Reaction from trade to severe budget

Fall guy: Fianna Fáil Minister for Finance Brian Lenihan at a press conference after he delivered Budget 2011 to the Dail
Fall guy: Fianna Fáil Minister for Finance Brian Lenihan at a press conference after he delivered Budget 2011 to the Dail

Retailers relieved no extra excise placed on cigarettes and alcohol; yet the fuel increase and consumers' weaker spending power are causes for serious concern



15 December 2010

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No sooner had Brian Lenihan finished delivering his budget speech than statements began emerging about the effect it was likely to have on the trade. While most were dismayed by it there were a few beacons of light that were acknowledged. Those in the trade are thankful that there was no extra excise placed on alcohol which will go some way to stemming cross-border shopping There was also no increase on the price of cigarettes. However other elements of the budget will affect the trade due to consumers having less money in their pockets.

Retail Ireland director Torlach Denihan admitted that is was very positive that excise on alcohol had not been increased but added that it would affect the trade in other ways. “The budget will reduce householders’ spending power and probably retail sales. The extent of the reduction in retail sales depends on how consumers react to both the budget, to their own employment prospects and to the fact that Ireland now depends on external financial assistance.”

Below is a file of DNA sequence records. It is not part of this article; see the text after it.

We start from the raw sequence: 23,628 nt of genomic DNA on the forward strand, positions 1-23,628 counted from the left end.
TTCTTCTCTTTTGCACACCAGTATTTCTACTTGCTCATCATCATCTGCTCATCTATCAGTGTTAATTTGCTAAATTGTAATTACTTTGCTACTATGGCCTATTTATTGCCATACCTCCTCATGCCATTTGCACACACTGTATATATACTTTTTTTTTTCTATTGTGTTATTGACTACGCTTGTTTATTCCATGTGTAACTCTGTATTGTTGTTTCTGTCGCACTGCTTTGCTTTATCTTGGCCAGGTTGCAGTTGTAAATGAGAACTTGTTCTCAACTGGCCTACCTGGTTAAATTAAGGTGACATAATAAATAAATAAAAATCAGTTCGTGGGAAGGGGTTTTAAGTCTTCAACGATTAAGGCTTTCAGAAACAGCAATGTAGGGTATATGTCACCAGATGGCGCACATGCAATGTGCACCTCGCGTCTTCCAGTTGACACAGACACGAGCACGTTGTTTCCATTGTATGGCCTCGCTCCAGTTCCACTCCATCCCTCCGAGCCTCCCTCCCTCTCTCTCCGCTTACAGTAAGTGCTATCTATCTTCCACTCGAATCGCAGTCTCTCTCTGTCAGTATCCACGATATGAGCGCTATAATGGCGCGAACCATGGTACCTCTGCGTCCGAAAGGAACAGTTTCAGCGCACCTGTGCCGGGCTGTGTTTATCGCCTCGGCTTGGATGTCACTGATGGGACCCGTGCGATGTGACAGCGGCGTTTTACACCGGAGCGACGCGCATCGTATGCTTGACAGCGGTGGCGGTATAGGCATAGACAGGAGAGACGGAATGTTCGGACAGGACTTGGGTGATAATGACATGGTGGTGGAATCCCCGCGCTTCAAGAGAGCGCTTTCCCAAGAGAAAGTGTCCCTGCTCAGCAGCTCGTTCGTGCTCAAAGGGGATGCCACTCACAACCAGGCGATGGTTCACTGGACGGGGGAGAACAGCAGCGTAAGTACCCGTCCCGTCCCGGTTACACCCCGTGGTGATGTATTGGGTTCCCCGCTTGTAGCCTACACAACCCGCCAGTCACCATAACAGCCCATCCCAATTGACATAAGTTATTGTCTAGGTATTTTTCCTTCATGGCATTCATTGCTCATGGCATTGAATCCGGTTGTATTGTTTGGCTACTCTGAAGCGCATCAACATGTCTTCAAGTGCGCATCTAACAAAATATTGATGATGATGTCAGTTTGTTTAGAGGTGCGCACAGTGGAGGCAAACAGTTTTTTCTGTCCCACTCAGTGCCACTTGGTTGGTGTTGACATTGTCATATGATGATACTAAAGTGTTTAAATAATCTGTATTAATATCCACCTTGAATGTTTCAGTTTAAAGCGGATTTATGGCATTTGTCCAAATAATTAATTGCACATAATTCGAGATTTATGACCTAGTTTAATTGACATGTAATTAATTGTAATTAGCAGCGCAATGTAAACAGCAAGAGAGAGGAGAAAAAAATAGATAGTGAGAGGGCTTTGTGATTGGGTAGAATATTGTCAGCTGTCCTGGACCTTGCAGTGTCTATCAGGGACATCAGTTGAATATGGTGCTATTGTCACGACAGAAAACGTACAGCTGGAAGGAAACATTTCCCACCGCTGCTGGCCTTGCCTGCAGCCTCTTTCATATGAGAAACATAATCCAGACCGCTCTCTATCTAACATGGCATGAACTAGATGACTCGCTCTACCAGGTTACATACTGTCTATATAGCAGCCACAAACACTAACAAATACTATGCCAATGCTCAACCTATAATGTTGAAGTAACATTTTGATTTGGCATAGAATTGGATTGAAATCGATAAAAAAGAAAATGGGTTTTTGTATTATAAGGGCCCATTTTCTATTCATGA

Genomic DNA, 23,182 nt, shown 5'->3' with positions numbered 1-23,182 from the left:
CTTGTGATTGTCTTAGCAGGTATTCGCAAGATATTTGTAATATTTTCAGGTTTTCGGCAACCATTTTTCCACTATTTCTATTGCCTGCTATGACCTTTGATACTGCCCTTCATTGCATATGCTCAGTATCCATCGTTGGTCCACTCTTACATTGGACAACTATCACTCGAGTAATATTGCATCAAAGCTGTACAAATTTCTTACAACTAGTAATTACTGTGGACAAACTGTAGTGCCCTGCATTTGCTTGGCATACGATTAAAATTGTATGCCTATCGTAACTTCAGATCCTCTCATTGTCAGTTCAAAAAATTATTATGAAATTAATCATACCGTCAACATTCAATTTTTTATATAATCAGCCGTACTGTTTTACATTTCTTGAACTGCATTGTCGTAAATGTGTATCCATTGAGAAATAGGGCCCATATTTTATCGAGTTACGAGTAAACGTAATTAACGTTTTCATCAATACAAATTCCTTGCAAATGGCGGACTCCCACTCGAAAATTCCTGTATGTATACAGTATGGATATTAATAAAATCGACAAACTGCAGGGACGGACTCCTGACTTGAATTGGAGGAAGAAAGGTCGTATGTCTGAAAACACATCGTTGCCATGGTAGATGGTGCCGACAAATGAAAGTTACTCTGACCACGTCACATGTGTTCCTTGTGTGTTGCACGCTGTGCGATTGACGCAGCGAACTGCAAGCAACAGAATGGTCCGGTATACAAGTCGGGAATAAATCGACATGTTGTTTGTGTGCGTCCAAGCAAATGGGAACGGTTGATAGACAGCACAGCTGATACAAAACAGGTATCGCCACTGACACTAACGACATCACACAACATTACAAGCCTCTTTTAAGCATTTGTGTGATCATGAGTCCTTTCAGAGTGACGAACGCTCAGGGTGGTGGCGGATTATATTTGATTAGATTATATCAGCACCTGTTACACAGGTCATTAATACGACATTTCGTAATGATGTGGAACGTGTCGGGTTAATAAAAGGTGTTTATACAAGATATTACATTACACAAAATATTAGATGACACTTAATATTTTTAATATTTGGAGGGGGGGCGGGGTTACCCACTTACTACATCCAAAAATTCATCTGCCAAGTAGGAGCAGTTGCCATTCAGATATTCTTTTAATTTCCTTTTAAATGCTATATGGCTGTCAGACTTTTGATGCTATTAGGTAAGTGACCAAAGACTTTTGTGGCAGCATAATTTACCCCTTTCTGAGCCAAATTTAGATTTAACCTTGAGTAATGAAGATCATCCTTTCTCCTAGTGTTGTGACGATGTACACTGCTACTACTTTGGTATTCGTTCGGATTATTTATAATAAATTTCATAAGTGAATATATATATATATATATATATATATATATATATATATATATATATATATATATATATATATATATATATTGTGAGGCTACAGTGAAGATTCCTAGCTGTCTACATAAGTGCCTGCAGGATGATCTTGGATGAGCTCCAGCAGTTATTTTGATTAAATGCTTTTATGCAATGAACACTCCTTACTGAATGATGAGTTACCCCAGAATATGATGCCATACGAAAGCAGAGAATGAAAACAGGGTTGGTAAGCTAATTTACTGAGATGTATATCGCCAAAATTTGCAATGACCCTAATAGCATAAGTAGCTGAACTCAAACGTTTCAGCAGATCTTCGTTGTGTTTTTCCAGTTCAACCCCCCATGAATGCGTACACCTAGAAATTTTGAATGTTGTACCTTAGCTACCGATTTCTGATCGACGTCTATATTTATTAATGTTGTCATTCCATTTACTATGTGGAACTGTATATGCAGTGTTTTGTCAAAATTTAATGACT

NFRN Ireland president Joe Griffin also reacted to the budget and said that the new measures would greatly affect its members. “Lack of a stimulus package, increases in employer PRSI contributions and a reduction in consumers’ disposable income will hit retailers’ already stretched cash flow.

“Small businesses need a support model to give them confidence in their future. With no protection programme or stimulus package and no ombudsman for small businesses what support do we have from Government?” He said that is was hard to envisage anything other than further job losses next year.

There was some comfort in the lack of an increase in tobacco excise duty according to Griffin. “As NFRN Ireland has highlighted on many occasions this would have only served to fuel the illicit trade. For retailers who sell alcohol the lack of an increase in duty was also welcomed although the rates are still so high it is difficult to compete against cross border retailers.”

The increase in fuel will also be taking money out of customer’s pockets. Commenting on this, forecourt retailer Martin Mulligan said: “At a margin of just under 2% there is little or no profit for retailers who sell fuel. Our low margin products retail at extremely high prices meaning the consumer spend contributes to turnover not profit”.

Social welfare recipients were hit quite hard and considering many retailer’s customers are currently on welfare this will indirectly adversely affect profit margins. Tipperary retailer Michael Mc Dermott said: “Generally speaking the vast majority of social welfare benefits are spent in the local community and therefore go back out into the economy, this measure will serve to reduce expenditure in shops”.



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